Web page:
Housing market activity is at its strongest in five years, according to our latest House Price Index. We look at how buyers are shrugging off recession fears.

Housing market activity is at its strongest since 2015, driven by pent-up demand and a once-in-a-lifetime re-evaluation of what buyers want from a home in the wake of lockdown, according to the latest Zoopla House Price Index.

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Housing market rebound continues

The post-lockdown housing market rebound shows few signs of slowing despite the UK going into recession, with the number of new sales agreed in August on Zoopla running 76% ahead of the five-year average.

Buyer appetite since the start of 2020 is now 34% higher than the same eight months in 2019 and, despite the summer holidays, it remains unseasonably strong.

More homes are coming onto the market too, with the flow of new supply over the last month 50% up on this time last year.

While the supply of new homes for sale remains below last year's volumes, the gap is closing steadily.

Faster sales 

The bounce in activity has meant that homes are selling at a faster rate than before the pandemic across all regions of the UK.

Since lockdown restrictions were lifted, the average number of days to sell a home has been 27 days, compared with 39 days over the same timescale last year. That’s almost two weeks less.

It bodes well for buyers who are looking to take advantage of the stamp duty holiday, which will run until 31 March 2021.

Buyer sweet spots

Lockdown has not only impacted the time it takes to sell a home, it has influenced the types of homes that are selling too. Houses are changing hands faster than flats as buyers prioritise more space.

Three-bedroom houses (where the supply-demand imbalance is most pronounced) remain the hottest ticket, taking an average of just 24 days to sell since lockdown lifted. And flats are taking the longest time to sell, at an average of 32 days.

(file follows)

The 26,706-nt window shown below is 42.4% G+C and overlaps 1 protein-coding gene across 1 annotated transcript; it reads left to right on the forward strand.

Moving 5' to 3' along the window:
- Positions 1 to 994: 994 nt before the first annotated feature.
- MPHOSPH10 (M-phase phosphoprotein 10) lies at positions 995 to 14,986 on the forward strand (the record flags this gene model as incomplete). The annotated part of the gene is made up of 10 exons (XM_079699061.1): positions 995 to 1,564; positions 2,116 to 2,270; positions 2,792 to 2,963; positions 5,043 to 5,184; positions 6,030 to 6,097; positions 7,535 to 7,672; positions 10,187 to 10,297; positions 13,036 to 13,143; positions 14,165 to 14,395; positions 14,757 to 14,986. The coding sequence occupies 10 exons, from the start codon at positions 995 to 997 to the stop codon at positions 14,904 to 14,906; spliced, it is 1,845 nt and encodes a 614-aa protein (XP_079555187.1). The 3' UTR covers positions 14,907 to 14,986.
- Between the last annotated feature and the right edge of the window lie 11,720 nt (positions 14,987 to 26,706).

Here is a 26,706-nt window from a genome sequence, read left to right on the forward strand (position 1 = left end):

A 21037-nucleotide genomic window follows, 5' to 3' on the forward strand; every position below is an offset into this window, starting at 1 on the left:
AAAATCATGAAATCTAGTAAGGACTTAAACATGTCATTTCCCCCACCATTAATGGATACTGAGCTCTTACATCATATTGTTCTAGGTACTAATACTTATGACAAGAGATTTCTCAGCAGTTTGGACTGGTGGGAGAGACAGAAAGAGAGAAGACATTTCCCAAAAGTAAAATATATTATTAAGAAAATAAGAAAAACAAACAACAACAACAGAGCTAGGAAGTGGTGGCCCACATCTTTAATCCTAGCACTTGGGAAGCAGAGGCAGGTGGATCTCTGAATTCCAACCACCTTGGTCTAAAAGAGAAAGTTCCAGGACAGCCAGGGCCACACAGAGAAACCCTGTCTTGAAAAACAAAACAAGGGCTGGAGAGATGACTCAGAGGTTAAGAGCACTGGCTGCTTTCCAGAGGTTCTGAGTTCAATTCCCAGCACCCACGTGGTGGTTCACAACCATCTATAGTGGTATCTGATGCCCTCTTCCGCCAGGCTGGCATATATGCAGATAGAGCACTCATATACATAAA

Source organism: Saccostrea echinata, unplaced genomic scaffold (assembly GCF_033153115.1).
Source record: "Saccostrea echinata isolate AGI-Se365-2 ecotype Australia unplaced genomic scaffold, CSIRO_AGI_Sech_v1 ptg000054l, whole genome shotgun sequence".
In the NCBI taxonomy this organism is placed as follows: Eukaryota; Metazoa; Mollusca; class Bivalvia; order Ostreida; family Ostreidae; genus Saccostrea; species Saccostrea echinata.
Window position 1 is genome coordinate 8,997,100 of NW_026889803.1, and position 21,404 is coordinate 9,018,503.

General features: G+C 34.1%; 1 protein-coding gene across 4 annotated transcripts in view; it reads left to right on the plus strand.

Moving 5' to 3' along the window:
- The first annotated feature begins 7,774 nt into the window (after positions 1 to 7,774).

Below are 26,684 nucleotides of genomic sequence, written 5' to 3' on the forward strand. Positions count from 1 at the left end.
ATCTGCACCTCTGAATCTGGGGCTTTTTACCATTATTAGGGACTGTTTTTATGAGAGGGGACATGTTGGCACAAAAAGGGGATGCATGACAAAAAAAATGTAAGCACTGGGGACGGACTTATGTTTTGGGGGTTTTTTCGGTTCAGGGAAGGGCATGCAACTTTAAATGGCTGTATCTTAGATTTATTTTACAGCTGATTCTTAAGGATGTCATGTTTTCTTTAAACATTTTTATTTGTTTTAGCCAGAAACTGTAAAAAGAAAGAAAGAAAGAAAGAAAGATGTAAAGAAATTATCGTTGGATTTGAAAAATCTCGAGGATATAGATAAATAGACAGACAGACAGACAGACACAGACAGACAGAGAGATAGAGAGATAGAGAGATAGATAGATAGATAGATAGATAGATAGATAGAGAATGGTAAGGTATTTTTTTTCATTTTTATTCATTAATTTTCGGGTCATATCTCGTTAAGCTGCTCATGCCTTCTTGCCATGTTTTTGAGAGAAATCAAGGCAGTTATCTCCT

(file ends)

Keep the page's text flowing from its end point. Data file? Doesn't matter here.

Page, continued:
Meanwhile, four and five-bedroom houses are selling 33% faster than in 2019, as buyers move away from more expensive urban areas in favour of locations where their budgets will stretch further. In fact, four-bedroom houses are now selling faster than the average flat.

More homes for sale from wealthier sellers  

There’s been an uptick in wealthier homeowners looking to move, which is driving the average asking price of a home for sale on Zoopla up 8% compared with a year ago.

This is thought to be the result of a reignition of activity in London and south east England, with improved affordability and recent stamp duty changes contributing to more homes being put up for sale.

What's next for the housing market? 

Richard Donnell, research and insight director, Zoopla, said: “The next important milestone for the housing market comes in September when schools re-open and the UK starts to get back towards a full reopening of the economy. 

“The ‘once-in-a-lifetime’ re-evaluation of housing requirements on the back of the lockdown will be a counterweight to the impact of the recession on housing market activity over the rest of 2020. 

“While demand has softened over August, we expect the current momentum in market activity to continue into the last three months of the year.”

Donnell added that while the economy has contracted sharply and unemployment is rising, consumer spending has rebounded and purchasing manager indices are pointing to a wider rebound in the economy. 

"This is positive but the unwinding of the furlough scheme and other government support is the next challenge that will test the strength of economic recovery."

House prices at the end of the year are expected to be 2% to 3% higher than at the start. 

The annual rate of UK house price growth slowed to 2.5% in July, from 2.7% in June.

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The information and data in this article was correct at the time of publishing and every attempt is made to ensure its accuracy. However, it may now be out of date or superseded. Zoopla Ltd and its group companies make no representation or warranty of any kind regarding the content of this article and accept no responsibility or liability for any decisions made by the reader based on the information and/or data shown here.
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